September 25: William Faulkner

September 25: The Birth of William Faulkner (1897) | Daily Literary Quotes @ Literary Cobblestones
September 25: The Birth of William Faulkner (1897) | Daily Literary Quotes @ Literary Cobblestones

Hello Cobblers!

Not only is today the best day of the week (Friday!), but we also celebrate the birth of beloved Southern novelist William Faulkner. Wills doesn’t need build-up, so let’s jump into today’s collection.

First up, an extended biography of Faulkner on the Nobel Prize’s site. Faulkner won the prestigious award in Literature in 1949: “William Faulkner – Biographical.

For all things Faulkner and to find fellow Faulkner-ers (forgive me, we need to work on a proper fandom name), check out the Faulkner Society: “The William Faulkner Society.

To take you Faulkner-appreciation to a new level, listen to his lectures from 1957 and 1958 from the University of Virginia: “Faulkner at Virginia: An Audio Archive.

Don’t worry, you’re not getting away without some features.

From The New York Times Magazine: “How William Faulkner Tackled Race — and Freed the South From Itself.” Here’s a great line from the feature: “He’s not concerned with holding us in suspense over the unearthing of events but in keeping us transfixed, as he goes about excavating the soil beneath them, and tracing their post-mortem effects (embodied, perhaps, by the worm that comes to light in a shovelful of dirt, ‘doubtless alive when the clod was thrown up though by afternoon it was frozen again’). The nightmare of the Southern past exists — an accomplished thing. To delve into the nature of the tragedy is the novel’s drama.”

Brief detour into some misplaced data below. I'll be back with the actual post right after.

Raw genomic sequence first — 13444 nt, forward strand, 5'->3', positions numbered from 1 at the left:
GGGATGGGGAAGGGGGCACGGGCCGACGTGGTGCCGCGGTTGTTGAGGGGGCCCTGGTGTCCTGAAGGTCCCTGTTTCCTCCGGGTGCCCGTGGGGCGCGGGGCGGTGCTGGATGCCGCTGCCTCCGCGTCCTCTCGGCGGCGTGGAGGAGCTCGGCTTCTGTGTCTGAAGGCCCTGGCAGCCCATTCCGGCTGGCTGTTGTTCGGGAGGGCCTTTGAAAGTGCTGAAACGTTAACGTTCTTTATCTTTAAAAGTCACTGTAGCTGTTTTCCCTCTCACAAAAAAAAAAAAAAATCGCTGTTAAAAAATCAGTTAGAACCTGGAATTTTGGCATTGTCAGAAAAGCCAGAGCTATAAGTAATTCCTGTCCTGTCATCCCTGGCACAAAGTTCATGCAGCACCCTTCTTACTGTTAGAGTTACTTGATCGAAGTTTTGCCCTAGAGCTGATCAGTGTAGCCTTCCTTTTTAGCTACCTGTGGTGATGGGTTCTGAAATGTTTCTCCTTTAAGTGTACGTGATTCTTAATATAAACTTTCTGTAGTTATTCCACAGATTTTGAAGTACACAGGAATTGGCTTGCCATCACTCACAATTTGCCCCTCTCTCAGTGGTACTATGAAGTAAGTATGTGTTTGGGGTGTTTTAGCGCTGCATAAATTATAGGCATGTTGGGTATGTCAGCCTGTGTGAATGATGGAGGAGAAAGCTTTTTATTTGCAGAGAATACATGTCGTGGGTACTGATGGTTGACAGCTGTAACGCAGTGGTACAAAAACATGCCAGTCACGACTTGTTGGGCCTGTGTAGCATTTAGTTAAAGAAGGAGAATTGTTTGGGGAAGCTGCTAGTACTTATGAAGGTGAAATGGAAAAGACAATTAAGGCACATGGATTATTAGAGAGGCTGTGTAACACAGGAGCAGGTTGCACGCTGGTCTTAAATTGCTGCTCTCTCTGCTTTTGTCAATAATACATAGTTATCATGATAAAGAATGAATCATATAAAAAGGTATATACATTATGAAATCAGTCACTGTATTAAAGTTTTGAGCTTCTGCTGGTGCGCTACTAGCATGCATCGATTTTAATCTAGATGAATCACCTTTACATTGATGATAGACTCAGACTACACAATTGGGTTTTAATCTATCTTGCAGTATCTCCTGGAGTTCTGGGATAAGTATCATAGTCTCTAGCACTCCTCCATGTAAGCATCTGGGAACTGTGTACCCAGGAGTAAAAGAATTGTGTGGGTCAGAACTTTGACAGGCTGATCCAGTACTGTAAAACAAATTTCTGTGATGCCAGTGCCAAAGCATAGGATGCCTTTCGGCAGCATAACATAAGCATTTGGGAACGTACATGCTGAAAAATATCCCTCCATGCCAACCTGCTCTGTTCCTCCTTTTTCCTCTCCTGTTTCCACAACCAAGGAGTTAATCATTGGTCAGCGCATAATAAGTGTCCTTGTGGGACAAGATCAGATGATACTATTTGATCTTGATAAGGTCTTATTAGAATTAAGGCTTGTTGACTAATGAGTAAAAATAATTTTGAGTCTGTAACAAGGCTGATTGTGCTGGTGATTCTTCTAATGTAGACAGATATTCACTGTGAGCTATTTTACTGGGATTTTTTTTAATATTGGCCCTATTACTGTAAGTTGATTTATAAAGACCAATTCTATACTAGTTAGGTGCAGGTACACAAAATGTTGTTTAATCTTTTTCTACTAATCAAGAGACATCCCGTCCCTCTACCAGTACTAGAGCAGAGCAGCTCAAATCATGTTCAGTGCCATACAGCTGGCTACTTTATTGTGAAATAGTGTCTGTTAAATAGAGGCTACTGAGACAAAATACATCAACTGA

And finally, my personal favorite, Faulkner’s interview in The Paris Review: “William Faulkner, The Art of Ficition No. 12.“Here’s an excerpt (one of Faulkner’s answers): “Once he did it, once he matched the work to the image, the dream, nothing would remain but to cut his throat, jump off the other side of that pinnacle of perfection into suicide. I’m a failed poet. Maybe every novelist wants to write poetry first, finds he can’t, and then tries the short story, which is the most demanding form after poetry. And, failing at that, only then does he take up novel writing.

Now that we’ve consumed an appropriate amount of Faulkner, we can start our weekend.

Good day.

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